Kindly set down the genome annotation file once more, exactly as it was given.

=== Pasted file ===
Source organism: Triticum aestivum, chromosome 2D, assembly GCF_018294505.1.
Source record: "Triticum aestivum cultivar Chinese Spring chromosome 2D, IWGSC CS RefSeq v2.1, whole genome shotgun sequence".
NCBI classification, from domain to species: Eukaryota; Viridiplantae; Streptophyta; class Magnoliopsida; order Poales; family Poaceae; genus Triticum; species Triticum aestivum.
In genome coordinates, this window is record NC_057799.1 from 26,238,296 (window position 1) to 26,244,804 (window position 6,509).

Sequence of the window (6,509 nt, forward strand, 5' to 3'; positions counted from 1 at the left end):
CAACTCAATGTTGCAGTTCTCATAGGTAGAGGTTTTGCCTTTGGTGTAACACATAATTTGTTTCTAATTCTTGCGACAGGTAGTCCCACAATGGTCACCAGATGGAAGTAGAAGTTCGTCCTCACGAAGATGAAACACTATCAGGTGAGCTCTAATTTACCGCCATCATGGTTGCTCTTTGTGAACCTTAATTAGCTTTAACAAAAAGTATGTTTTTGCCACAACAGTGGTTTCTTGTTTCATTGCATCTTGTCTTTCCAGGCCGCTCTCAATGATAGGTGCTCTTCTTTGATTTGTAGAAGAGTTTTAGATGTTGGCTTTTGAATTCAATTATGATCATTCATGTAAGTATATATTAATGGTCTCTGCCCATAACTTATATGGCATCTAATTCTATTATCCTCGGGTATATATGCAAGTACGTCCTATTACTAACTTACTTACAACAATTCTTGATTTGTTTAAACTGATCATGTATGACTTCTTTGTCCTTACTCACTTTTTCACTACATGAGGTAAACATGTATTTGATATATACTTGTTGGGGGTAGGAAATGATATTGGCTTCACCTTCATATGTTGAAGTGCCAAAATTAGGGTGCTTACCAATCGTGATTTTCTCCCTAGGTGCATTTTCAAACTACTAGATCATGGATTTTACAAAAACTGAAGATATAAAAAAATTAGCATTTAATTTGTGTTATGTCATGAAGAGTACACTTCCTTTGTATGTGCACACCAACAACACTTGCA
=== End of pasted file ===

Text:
Source organism: Triticum aestivum, chromosome 2D, assembly GCF_018294505.1.
Source record: "Triticum aestivum cultivar Chinese Spring chromosome 2D, IWGSC CS RefSeq v2.1, whole genome shotgun sequence".
NCBI classification, from domain to species: Eukaryota; Viridiplantae; Streptophyta; class Magnoliopsida; order Poales; family Poaceae; genus Triticum; species Triticum aestivum.
In genome coordinates, this window is record NC_057799.1 from 26,238,296 (window position 1) to 26,244,804 (window position 6,509).

Sequence of the window (6,509 nt, forward strand, 5' to 3'; positions counted from 1 at the left end):
CAACTCAATGTTGCAGTTCTCATAGGTAGAGGTTTTGCCTTTGGTGTAACACATAATTTGTTTCTAATTCTTGCGACAGGTAGTCCCACAATGGTCACCAGATGGAAGTAGAAGTTCGTCCTCACGAAGATGAAACACTATCAGGTGAGCTCTAATTTACCGCCATCATGGTTGCTCTTTGTGAACCTTAATTAGCTTTAACAAAAAGTATGTTTTTGCCACAACAGTGGTTTCTTGTTTCATTGCATCTTGTCTTTCCAGGCCGCTCTCAATGATAGGTGCTCTTCTTTGATTTGTAGAAGAGTTTTAGATGTTGGCTTTTGAATTCAATTATGATCATTCATGTAAGTATATATTAATGGTCTCTGCCCATAACTTATATGGCATCTAATTCTATTATCCTCGGGTATATATGCAAGTACGTCCTATTACTAACTTACTTACAACAATTCTTGATTTGTTTAAACTGATCATGTATGACTTCTTTGTCCTTACTCACTTTTTCACTACATGAGGTAAACATGTATTTGATATATACTTGTTGGGGGTAGGAAATGATATTGGCTTCACCTTCATATGTTGAAGTGCCAAAATTAGGGTGCTTACCAATCGTGATTTTCTCCCTAGGTGCATTTTCAAACTACTAGATCATGGATTTTACAAAAACTGAAGATATAAAAAAATTAGCATTTAATTTGTGTTATGTCATGAAGAGTACACTTCCTTTGTATGTGCACACCAACAACACTTGCA